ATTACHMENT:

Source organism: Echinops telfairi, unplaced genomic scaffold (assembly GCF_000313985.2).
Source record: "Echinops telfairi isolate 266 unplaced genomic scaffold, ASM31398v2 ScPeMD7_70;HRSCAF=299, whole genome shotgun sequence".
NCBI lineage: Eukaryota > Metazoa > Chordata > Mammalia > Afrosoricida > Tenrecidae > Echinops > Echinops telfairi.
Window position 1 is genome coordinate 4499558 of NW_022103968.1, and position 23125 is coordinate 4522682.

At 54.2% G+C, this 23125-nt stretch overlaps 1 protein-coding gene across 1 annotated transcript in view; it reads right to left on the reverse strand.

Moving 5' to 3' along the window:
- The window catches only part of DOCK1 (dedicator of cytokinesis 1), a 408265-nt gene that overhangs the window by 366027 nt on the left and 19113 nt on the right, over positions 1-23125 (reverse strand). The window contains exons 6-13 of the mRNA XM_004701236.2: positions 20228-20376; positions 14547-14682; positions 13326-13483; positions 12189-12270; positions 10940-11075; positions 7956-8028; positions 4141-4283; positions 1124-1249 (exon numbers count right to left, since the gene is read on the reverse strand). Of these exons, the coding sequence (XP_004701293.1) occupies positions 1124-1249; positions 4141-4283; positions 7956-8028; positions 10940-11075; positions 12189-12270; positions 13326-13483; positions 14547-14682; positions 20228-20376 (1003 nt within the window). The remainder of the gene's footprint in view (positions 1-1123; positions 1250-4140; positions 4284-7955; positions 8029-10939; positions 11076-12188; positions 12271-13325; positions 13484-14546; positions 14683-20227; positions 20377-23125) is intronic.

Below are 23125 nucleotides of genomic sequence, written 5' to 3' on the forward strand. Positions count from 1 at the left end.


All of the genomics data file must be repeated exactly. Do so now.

Source organism: Echinops telfairi, unplaced genomic scaffold (assembly GCF_000313985.2).
Source record: "Echinops telfairi isolate 266 unplaced genomic scaffold, ASM31398v2 ScPeMD7_70;HRSCAF=299, whole genome shotgun sequence".
NCBI lineage: Eukaryota > Metazoa > Chordata > Mammalia > Afrosoricida > Tenrecidae > Echinops > Echinops telfairi.
Window position 1 is genome coordinate 4499558 of NW_022103968.1, and position 23125 is coordinate 4522682.

At 54.2% G+C, this 23125-nt stretch overlaps 1 protein-coding gene across 1 annotated transcript in view; it reads right to left on the reverse strand.

Moving 5' to 3' along the window:
- The window catches only part of DOCK1 (dedicator of cytokinesis 1), a 408265-nt gene that overhangs the window by 366027 nt on the left and 19113 nt on the right, over positions 1-23125 (reverse strand). The window contains exons 6-13 of the mRNA XM_004701236.2: positions 20228-20376; positions 14547-14682; positions 13326-13483; positions 12189-12270; positions 10940-11075; positions 7956-8028; positions 4141-4283; positions 1124-1249 (exon numbers count right to left, since the gene is read on the reverse strand). Of these exons, the coding sequence (XP_004701293.1) occupies positions 1124-1249; positions 4141-4283; positions 7956-8028; positions 10940-11075; positions 12189-12270; positions 13326-13483; positions 14547-14682; positions 20228-20376 (1003 nt within the window). The remainder of the gene's footprint in view (positions 1-1123; positions 1250-4140; positions 4284-7955; positions 8029-10939; positions 11076-12188; positions 12271-13325; positions 13484-14546; positions 14683-20227; positions 20377-23125) is intronic.

Below are 23125 nucleotides of genomic sequence, written 5' to 3' on the forward strand. Positions count from 1 at the left end.